Tag Archives: wellness

June is a Time to Celebrate Older Adults

June is almost upon us, a month when we celebrate the older adults in our lives, and ourselves if we happen to be older.  There is much discussion about the appropriate term to use in this context.  Traditionally June was Senior’s month, however many have decided to ditch the work ‘senior’, thinking it inadequate on many fronts.  The collective ‘we’ have not yet landed on an alternative word that is widely accepted.  ‘Older Adult’ seems to be a slightly more benign; however, many do not appreciate being called old.  A connection I have, the Manager of Older Adult Services at Denver Public Library, calls this group 50+.  Not 55+ or 65+. Why 50+?  She wants to include in this group those on the younger end of the spectrum to be more inclusive, and to help chip away at the stigma of being ‘older’.  The thinking is that once a person reaches 50, they have passed into the stage where there is loss in their lives.  People close to them have died, their children are either flown from the nest, or close to, they are within sight of retirement and often have parents that need their care.  They have more in common with a 65-year-old than a 35-year-old.

Zor9ina Wolf Playing a Drum

Yet, many people do not like being called a 50+ person.  Maybe there is just no winning this game of categories, the underlying reason being that we do not want our age highlighted.  We don’t want to be defined by our age.  We don’t want to age, and we don’t want to die grow old.  One of the most difficult and most pernicious forms of ageism is the kind we internalize and use against ourselves.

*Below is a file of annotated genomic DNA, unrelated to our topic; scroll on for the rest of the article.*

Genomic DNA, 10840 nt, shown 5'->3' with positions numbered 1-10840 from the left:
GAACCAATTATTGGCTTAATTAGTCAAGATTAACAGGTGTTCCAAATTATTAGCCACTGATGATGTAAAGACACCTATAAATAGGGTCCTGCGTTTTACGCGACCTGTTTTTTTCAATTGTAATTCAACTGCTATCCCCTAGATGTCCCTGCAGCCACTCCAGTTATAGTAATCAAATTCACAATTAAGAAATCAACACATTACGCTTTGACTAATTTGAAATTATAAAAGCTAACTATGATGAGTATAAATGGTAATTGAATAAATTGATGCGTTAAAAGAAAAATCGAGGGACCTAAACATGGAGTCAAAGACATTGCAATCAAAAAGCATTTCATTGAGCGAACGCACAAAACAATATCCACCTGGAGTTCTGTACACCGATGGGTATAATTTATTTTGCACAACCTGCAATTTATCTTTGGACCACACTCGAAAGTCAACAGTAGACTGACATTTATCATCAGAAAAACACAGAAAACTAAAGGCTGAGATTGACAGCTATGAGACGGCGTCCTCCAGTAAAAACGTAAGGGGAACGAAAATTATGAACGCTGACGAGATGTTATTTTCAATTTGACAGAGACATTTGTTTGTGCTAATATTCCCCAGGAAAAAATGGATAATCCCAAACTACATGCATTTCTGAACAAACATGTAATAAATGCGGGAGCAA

As the Older Adult Advocate at VPL I have thought a lot about this conundrum.  My hope is that people find a way to embrace their own aging process and feel some pride about achieving membership in the older adult club.  It often hasn’t been easy but as older adults we’re still here, and we’re thriving!  Instead of an anti-aging obsession, let’s discover positive aging and creative aging. 

Creative Aging is an exciting international movement that recognizes older adults as having vital contributions to make to society as creators and community members.  In learning new creative skills and being challenged, older adults find improved health, greater social connection, and frequent moments of joy. Discovering our creative potential at this point in our lives can be hugely gratifying and a great inspiration to others.

At VPL this June we have a great lineup of programming that can all be found in our What’s On magazine, with registration appearing on our Eventbrite page. Look on page 19 for our Creative Age programs, as well as other positive aging offerings.  I don’t have the space to mention all the many programs and events, but instead will highlight a few that I hope will entice.  

The Drum & Percussion circle at the Civic Centre Resource Library on Saturday June 15th at 2 pm will be a lively exploration of djembe drumming and polyrhythms.  Drumming is for everyone! No experience is necessary. There are many documented benefits of drumming to mental and physical wellbeing and social connection.  

Check out this title Whole Person Drumming, authored by Zorina Wolf who recently presented a fantastic drumming session for VPL on Zoom.

Hike & Haiku has been run a few times in the past year and each time it has been a fabulous time where new connections are forged, and beautiful lines of poetry are created along the Humber Trail.  This program happens Saturday June 29th from 2 – 4 pm.  Register on Eventbrite for instructions on where to meet.

Book Cover of Julia Cameron's book It's Never Too Late to Begin Again.

 If you’re at a stage when the creative writing lure is pulling you, check out the great titles by Julia Cameron in our catalogue, and consider It’s Never Too Late to Begin Again: Discovering Creativity and Meaning at Midlife and Beyond.

The last program I will highlight is Self-Care for Caregivers, presented by our community partner CHATS.  Learn how we as caregivers can take care of ourselves and what we need to what out for to prevent burnout.  Civic Centre Resource Library or live on Zoom.  Register on Eventbrite. Tuesday, June 4th at 2 pm.  Looking for more on self-care?  Check out these titles.

Have a Happy Older Adult Month this June everyone!